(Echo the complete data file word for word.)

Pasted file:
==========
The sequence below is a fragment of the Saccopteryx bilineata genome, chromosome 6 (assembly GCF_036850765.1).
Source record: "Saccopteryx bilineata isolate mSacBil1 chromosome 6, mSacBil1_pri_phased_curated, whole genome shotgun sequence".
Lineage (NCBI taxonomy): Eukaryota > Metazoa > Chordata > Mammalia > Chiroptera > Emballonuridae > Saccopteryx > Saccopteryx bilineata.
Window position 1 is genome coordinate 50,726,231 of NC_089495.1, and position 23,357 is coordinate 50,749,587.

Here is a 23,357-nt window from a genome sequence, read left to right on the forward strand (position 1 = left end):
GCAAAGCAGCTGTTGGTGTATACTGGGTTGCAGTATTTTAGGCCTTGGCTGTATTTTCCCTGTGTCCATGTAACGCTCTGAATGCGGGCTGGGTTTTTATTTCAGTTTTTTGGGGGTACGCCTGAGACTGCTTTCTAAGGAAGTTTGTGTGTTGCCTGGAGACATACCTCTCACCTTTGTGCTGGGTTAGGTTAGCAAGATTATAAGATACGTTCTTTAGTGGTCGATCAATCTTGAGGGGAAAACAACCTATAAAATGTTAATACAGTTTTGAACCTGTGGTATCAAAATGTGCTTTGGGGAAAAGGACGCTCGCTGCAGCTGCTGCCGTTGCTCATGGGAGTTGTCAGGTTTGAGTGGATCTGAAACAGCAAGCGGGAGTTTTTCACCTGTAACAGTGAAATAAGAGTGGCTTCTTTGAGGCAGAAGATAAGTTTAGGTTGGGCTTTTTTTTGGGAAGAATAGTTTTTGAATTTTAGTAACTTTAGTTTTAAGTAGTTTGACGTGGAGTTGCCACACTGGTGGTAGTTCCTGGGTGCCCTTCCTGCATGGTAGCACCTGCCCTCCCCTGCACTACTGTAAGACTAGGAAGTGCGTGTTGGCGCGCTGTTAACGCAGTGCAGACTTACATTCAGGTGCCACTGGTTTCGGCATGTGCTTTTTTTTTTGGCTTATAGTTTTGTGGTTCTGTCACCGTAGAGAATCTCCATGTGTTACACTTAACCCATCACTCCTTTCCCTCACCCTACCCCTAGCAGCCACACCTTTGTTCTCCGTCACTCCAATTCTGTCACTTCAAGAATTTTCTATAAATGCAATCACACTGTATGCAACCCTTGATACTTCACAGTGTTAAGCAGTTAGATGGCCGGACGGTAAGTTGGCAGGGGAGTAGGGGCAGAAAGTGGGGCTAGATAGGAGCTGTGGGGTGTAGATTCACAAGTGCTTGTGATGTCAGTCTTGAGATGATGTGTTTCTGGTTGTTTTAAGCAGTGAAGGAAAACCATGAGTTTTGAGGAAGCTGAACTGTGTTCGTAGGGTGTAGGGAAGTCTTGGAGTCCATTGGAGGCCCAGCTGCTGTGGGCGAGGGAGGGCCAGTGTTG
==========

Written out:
The sequence below is a fragment of the Saccopteryx bilineata genome, chromosome 6 (assembly GCF_036850765.1).
Source record: "Saccopteryx bilineata isolate mSacBil1 chromosome 6, mSacBil1_pri_phased_curated, whole genome shotgun sequence".
Lineage (NCBI taxonomy): Eukaryota > Metazoa > Chordata > Mammalia > Chiroptera > Emballonuridae > Saccopteryx > Saccopteryx bilineata.
Window position 1 is genome coordinate 50,726,231 of NC_089495.1, and position 23,357 is coordinate 50,749,587.

Here is a 23,357-nt window from a genome sequence, read left to right on the forward strand (position 1 = left end):
GCAAAGCAGCTGTTGGTGTATACTGGGTTGCAGTATTTTAGGCCTTGGCTGTATTTTCCCTGTGTCCATGTAACGCTCTGAATGCGGGCTGGGTTTTTATTTCAGTTTTTTGGGGGTACGCCTGAGACTGCTTTCTAAGGAAGTTTGTGTGTTGCCTGGAGACATACCTCTCACCTTTGTGCTGGGTTAGGTTAGCAAGATTATAAGATACGTTCTTTAGTGGTCGATCAATCTTGAGGGGAAAACAACCTATAAAATGTTAATACAGTTTTGAACCTGTGGTATCAAAATGTGCTTTGGGGAAAAGGACGCTCGCTGCAGCTGCTGCCGTTGCTCATGGGAGTTGTCAGGTTTGAGTGGATCTGAAACAGCAAGCGGGAGTTTTTCACCTGTAACAGTGAAATAAGAGTGGCTTCTTTGAGGCAGAAGATAAGTTTAGGTTGGGCTTTTTTTTGGGAAGAATAGTTTTTGAATTTTAGTAACTTTAGTTTTAAGTAGTTTGACGTGGAGTTGCCACACTGGTGGTAGTTCCTGGGTGCCCTTCCTGCATGGTAGCACCTGCCCTCCCCTGCACTACTGTAAGACTAGGAAGTGCGTGTTGGCGCGCTGTTAACGCAGTGCAGACTTACATTCAGGTGCCACTGGTTTCGGCATGTGCTTTTTTTTTTGGCTTATAGTTTTGTGGTTCTGTCACCGTAGAGAATCTCCATGTGTTACACTTAACCCATCACTCCTTTCCCTCACCCTACCCCTAGCAGCCACACCTTTGTTCTCCGTCACTCCAATTCTGTCACTTCAAGAATTTTCTATAAATGCAATCACACTGTATGCAACCCTTGATACTTCACAGTGTTAAGCAGTTAGATGGCCGGACGGTAAGTTGGCAGGGGAGTAGGGGCAGAAAGTGGGGCTAGATAGGAGCTGTGGGGTGTAGATTCACAAGTGCTTGTGATGTCAGTCTTGAGATGATGTGTTTCTGGTTGTTTTAAGCAGTGAAGGAAAACCATGAGTTTTGAGGAAGCTGAACTGTGTTCGTAGGGTGTAGGGAAGTCTTGGAGTCCATTGGAGGCCCAGCTGCTGTGGGCGAGGGAGGGCCAGTGTTG